Chester Pitts II: Absolutely. This is the thing, you know what? Everybody's different and to each his own. I don't judge. Who you are is who you are. But the people that make a point that they're going to be a certain way and they own it and that's who they are and they're consistent and they do everything that way... it is what it is and that's who they are.

But when you're someone who's wishy-washy or one minute -- "My pregnant wife is this...," and then the next minute, "My cousin's dying...," and the next minute, it's, "You said it's okay to give you 100 dollars even though it was really 200 dollars." I mean, it's just, at some point, you have to say, "Is this the person that I am and is this who I want the world to see me as?"

And that's why me and Ephraim were like, "No matter what's going on, no matter how hard it gets, no matter how crazy, at the end of the day, we have family, we have children, and we have mothers who have spent a lot of time and effort and energy raising us." I [would never] go on TV and embarrass my mother. Are you kidding me?! (Laughs) No way!

Reality TV World: Do you guys have any insight into whom you think Timothy Sweeney and Marie might give their extra Express Pass to? After last night's episode, it seems like [Nicole "Nicky" Getz and Kim DeJesus] are out of the running when they were originally Timothy and Marie's first choice.

Ephraim Salaam: I have no idea! It seems to me they're holding it ransom, so I guess whoever could help them with -- I don't know. I don't think they really care! I don't think they really care. I think they just like using it as leverage.

Reality TV World: What did you guys think about Nicky and Kim's move to try to get on stand-by by talking to the person at the executive lounge's desk. Tim and Marie and [Jason Case and Amy Diaz] seemed upset about that and thought it was a sneaky stunt. Do you think most of the teams underestimated those girls and what was your opinion of them while you were racing?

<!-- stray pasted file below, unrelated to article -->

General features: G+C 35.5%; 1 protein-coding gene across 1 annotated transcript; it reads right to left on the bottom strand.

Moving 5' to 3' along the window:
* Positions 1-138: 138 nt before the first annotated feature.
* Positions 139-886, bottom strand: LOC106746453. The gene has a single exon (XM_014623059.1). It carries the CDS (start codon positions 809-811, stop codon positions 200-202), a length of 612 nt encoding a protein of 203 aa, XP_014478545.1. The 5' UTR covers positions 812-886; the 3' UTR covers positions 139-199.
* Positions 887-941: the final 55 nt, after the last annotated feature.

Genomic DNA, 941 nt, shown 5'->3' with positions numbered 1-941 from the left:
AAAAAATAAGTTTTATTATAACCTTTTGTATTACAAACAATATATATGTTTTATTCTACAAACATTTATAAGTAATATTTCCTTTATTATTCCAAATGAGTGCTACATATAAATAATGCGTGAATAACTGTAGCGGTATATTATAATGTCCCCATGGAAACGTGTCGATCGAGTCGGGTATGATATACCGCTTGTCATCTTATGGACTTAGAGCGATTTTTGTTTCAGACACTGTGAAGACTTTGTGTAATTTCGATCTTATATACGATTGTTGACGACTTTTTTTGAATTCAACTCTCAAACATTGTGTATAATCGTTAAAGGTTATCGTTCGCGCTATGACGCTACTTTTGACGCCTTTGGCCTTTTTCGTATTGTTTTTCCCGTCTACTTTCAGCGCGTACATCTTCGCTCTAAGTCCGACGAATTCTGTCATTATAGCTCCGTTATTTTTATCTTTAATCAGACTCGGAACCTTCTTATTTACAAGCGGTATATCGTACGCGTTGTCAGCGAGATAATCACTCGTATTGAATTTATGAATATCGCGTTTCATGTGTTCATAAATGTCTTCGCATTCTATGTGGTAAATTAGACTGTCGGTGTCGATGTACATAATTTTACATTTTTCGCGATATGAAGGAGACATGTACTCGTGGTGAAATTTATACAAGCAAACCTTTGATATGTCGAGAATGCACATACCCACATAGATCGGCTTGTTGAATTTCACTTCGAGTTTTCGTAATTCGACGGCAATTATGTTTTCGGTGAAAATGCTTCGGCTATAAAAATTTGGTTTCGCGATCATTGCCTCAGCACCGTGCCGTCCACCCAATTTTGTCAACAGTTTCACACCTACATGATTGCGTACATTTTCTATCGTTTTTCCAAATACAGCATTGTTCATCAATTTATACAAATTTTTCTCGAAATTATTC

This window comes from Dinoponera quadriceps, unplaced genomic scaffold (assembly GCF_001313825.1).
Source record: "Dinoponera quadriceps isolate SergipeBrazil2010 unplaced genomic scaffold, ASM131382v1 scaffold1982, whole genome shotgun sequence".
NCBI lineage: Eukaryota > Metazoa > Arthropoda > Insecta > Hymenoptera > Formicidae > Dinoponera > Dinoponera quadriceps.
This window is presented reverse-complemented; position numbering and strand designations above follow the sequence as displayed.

Ephraim Salaam: I definitely think most teams underestimated them. That's exactly what we would have done! If no one is at the gate, we wouldn't have waited at the gate. We would've tried to find someone to help us, which they did. That's what they should've done.

Chester Pitts II: I mean, the whole point of the Race and why there's such a huge, huge, huge, huge -- I mean, the slew of diversity in the cast [means] there's going to be a [wide range] of diversity as far as experiences go. The [key] factor in a show like this is the cab rides are a great equalizer. Flights are a great equalizer.

The experiences that you have in your life are the things that separate you, and they had that experience and had the resolve to go back to that experience and use it in that situation, which gave them a much better chance and a much better opportunity. I mean, we wouldn't have gotten to Portugal as fast as we got to Portugal without going to the executive lounge!

Ephraim Salaam: That's exactly right. That's how we were able to get tickets, was going to the executive lounge!

Reality TV World: Who did you think was your toughest competition while you were racing?

Ephraim Salaam: Well what we never wanted to do is underestimate any team, because once you start underestimating people, those are the people who come up and beat you. So we wanted to keep every single team on an even playing field. Everyone had the same threat level. Everyone was a threat absolutely across the board.

Reality TV World: How were you cast on The Amazing Race? How did you end up on the show?

Ephraim Salaam: I had been wanting to do this for quite some time, but while I was playing, I was never able to. So we had reached out seven years ago and talked about doing this, but it never came to fruition because I couldn't get the time off from football. And so, one of the casting people reached out to me this year and asked if I was still interested in doing it, and absolutely I was.

Above is the concluding portion of Chester and Ephraim's exclusive interview with Reality TV World. Click here to read the first half.

About The Author: Elizabeth Kwiatkowski
Elizabeth Kwiatkowski is Associate Editor of Reality TV World and has been covering the reality TV genre for more than a decade.